Canadiens 5, Golden Knights 4: 5 things we learned from Max Pacioretty’s return to Montreal

A hard-fought game ends in a loss.

The Golden Knights entered Bell Centre looking to earn their second straight victory Saturday evening, but there was more than just a pair of points on forward Max Pacioretty’s mind.

For Pacioretty, Saturday’s game against the Montreal Canadiens marked the first time in his career that he’d be facing off against the team that drafted him back in 2007. And while his departure from Montreal didn’t exactly come under ideal circumstances, he still spent roughly a decade representing the Habs’ red and blue.

It was an important night for the one known as Patches. Unfortunately, though, he was held off the scoresheet and Vegas was defeated in heartbreaking fashion against a Habs squad that, in all likelihood, will be a lottery team come April.

Pacioretty strong in first game against former team

While Pacioretty was unable to log even a single point against Montreal, he certainly made his presence felt throughout the game. The 29-year-old helped generate four high-danger scoring chances, and much of them came in the first period, where Vegas outshot the Habs 15-4.

Powered by Pacioretty, the second line was buzzing for much of the contest. And it’s rather ironic that it was when Pacioretty was off the ice that Cody Eakin and Alex Tuch, the other two thirds of the second line, managed to get something past Antti Niemi.

Nevertheless, the second line’s success is a positive sign moving forward. For a team badly in need of consistent goal production, it’s imperative that Vegas maximizes its chances of scoring on every shift, and the second line did step up in Montreal (despite the stat sheet not necessarily being all that flattering).

Tatar gets his revenge

Pacioretty wasn’t the only player trying to get revenge Saturday night. Tomas Tatar, who the Golden Knights traded in order to acquire Pacioretty over the summer, had himself a whale of a game against his former team.

While Pacioretty failed to get on the scoresheet, Tatar ended up scoring the game-winner for Montreal late in the third period.

Even aside from his game-clinching tally, though, the Habs were constantly wreaking havoc in Vegas’ zone when Tatar was on the ice. The 27-year-old finished the night with an excellent 69.57 Corsi For percentage at 5-on-5 and made several nice plays that resulted in quality chances for Montreal.

So far, Tatar has registered seven goals and 15 points for the Canadiens through their first 17 games. With Vegas, he managed just six points in 20 games while spending much of the postseason in the press box.

It wouldn’t be fair to deem Vegas’ trade with Montreal a failure. We’re only 17 games into the season and much can change between now and April. But considering Pacioretty’s early struggles and Tatar’s recent success, it’s hard not to wonder.

Led by Hunt, power play remains hot

For the second straight game, and for the second time all season, the Golden Knights scored multiple power-play goals in a single contest. After a perfect 2-for-2 showing against the Ottawa Senators on Thursday, the Knights once again scored a pair of goals on the man advantage against Montreal.

Defenseman Brad Hunt got the first power-play goal of the night late in the first period to open the scoring. After being left totally uncovered in the near faceoff circle, Hunt received a cross-ice feed from William Karlsson and patiently waited for the perfect time to fire his shot on net. And he made no mistake, sniping one right past Antti Niemi’s ear to give Vegas the early lead.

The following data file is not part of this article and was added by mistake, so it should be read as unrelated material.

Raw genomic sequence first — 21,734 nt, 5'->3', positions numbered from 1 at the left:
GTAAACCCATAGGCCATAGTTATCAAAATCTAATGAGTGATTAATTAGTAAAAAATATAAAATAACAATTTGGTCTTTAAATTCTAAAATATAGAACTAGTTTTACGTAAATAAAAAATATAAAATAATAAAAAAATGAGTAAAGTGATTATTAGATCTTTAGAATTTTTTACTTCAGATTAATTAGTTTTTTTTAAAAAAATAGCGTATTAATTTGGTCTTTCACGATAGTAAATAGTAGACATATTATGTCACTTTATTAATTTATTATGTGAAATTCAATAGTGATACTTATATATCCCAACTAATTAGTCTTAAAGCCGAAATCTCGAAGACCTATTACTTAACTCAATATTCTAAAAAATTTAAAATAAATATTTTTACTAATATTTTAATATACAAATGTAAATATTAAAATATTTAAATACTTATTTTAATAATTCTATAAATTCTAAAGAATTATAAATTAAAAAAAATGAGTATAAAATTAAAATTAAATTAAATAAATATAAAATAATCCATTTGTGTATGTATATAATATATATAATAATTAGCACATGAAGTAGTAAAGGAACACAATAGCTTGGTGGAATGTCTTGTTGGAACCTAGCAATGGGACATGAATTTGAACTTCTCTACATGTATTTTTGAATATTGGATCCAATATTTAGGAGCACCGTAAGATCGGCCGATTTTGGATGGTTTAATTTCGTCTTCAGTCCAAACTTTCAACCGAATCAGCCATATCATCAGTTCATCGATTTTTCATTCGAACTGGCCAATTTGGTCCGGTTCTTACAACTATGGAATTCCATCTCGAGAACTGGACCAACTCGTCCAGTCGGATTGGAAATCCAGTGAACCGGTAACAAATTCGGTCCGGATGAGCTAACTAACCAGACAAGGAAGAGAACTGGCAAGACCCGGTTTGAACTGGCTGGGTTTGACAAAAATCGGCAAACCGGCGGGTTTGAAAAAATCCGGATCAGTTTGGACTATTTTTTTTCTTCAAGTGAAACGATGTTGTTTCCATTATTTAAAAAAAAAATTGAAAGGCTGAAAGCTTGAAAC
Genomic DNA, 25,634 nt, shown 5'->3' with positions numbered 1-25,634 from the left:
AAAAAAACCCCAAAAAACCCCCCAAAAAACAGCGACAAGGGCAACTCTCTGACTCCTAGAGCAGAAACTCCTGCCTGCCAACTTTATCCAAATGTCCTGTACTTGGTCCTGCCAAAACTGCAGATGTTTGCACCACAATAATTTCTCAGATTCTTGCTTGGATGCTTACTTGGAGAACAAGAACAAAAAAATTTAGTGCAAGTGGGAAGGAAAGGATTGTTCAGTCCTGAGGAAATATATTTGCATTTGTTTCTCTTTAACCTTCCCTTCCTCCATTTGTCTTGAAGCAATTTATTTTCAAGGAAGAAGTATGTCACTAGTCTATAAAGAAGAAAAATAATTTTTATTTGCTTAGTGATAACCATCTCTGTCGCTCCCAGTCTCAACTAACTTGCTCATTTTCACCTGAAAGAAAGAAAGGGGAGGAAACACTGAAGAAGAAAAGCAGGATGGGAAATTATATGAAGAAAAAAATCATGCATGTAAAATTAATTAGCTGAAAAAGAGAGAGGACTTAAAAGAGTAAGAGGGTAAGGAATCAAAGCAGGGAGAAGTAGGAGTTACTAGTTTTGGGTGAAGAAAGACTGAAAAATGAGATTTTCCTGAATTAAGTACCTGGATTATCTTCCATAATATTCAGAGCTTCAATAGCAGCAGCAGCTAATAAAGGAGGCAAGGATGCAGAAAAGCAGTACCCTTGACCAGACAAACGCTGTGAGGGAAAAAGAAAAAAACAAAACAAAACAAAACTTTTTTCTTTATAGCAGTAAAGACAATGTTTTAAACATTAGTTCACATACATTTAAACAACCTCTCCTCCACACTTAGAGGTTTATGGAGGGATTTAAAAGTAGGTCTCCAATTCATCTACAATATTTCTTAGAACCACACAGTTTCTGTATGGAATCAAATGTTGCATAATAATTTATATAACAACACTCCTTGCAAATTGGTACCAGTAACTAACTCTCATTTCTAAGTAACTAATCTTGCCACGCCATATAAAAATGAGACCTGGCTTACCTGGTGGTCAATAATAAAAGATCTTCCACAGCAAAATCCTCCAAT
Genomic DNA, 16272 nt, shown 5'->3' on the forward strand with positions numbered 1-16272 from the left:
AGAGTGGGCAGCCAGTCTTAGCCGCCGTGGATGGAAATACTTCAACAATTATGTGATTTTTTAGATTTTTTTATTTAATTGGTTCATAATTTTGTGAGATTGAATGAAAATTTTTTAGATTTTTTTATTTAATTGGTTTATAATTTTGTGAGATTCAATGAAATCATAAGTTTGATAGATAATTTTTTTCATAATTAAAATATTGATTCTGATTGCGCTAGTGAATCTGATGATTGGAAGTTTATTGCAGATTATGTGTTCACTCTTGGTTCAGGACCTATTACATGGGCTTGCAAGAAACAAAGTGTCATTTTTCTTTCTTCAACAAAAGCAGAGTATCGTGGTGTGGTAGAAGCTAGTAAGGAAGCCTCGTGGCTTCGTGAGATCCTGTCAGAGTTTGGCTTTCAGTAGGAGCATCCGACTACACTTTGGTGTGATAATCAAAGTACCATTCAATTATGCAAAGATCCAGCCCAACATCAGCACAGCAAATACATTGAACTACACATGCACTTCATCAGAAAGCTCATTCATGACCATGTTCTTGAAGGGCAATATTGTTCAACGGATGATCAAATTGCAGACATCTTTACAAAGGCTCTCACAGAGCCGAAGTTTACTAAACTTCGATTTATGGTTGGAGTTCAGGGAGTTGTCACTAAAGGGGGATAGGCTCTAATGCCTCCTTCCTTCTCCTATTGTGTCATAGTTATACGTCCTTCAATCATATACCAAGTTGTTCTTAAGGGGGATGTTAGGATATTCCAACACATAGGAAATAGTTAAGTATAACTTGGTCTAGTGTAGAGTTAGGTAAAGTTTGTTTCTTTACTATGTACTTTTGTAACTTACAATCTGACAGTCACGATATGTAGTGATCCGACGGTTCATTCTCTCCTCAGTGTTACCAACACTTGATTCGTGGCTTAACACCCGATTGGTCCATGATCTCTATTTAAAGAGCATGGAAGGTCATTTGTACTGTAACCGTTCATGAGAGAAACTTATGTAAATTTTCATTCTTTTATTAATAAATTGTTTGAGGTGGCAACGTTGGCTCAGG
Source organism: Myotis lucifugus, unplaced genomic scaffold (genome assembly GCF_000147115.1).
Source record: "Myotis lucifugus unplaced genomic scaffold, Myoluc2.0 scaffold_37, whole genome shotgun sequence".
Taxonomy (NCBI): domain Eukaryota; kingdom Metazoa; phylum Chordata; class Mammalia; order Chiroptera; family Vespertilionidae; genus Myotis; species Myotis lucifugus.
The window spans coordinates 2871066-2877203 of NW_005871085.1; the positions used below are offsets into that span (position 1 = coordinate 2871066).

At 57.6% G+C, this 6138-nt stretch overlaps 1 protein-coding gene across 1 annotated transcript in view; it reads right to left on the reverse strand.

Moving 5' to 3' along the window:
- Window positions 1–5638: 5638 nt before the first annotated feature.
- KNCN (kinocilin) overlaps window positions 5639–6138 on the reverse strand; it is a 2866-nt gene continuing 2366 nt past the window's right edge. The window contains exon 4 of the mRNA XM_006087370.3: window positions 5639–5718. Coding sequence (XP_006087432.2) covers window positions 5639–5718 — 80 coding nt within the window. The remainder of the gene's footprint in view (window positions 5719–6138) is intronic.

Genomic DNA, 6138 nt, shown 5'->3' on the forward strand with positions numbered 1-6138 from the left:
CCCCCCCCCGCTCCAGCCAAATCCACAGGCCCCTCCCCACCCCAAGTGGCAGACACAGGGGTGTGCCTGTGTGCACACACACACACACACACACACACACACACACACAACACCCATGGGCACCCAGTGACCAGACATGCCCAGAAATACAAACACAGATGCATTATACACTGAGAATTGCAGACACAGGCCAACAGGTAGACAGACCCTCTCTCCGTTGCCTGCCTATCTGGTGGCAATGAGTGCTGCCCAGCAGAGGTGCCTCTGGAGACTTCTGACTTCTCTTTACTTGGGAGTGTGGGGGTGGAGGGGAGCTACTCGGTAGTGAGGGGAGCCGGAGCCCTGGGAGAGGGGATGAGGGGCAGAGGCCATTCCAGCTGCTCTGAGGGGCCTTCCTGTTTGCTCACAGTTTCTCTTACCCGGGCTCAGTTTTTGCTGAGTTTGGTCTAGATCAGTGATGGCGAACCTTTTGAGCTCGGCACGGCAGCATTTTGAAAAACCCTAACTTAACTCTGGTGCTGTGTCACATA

Hunt eventually returned the favor to Karlsson a little later on, picking up a secondary assist on Vegas’ second goal on the man advantage.

If one thing has become totally apparent, it’s that Brad Hunt has become an essential piece on Vegas’ back end both at 5-on-5 and on the man advantage. Despite appearing in just eight games this season, Hunt is ranked third on the Golden Knights with four points on the power play. Not bad for a guy who, just a couple weeks ago, was stuck in the press box.

Karlsson ends scoring drought

As previously mentioned, the 25-year-old forward finally found twine Saturday night after being held goalless in each of his last six outings. Wild Bill’s power-play goal marked his third goal on the man advantage this season, though it was aided by Montreal forward Matthew Peca.

Karlsson now has four goals on the season. For a player coming off a 43-goal campaign, that total may seem pretty low 17 games in. But that’s not to say Karlsson hasn’t been effectively generating offense. Wild Bill ranks second on the team (behind only Jonathan Marchessault) with 14 points and ranks first on the team with 10 helpers.

Is it unfortunate that Karlsson (predictably) is seeing a regression in goal-scoring? Yes. But does that mean he’s having a bad season? Definitely not.

Knights blow multi-goal lead for second straight game

This is a habit the Knights will need to break immediately. Against the Senators, Vegas had a commanding three-goal lead, but allowed Ottawa to score three unanswered goals late in the game to make things interesting.

Vegas once again blew a lead in Montreal. After going into the first intermission with a two-goal advantage off a dominant opening period, the Knights again allowed three unanswered goals in just a matter of minutes. This time, though, the Knights were unable to recover from their struggles from the second period, despite William Karlsson briefly reclaiming the lead early in the third period.

In their last two outings, the Knights have taken their foot off the gas and allowed their opponents to will themselves back into contention. For Vegas to return to its 2017-18 form, this issue will need to be solved right away. Blown leads end up becoming the toughest losses to swallow, and that can wear a team down.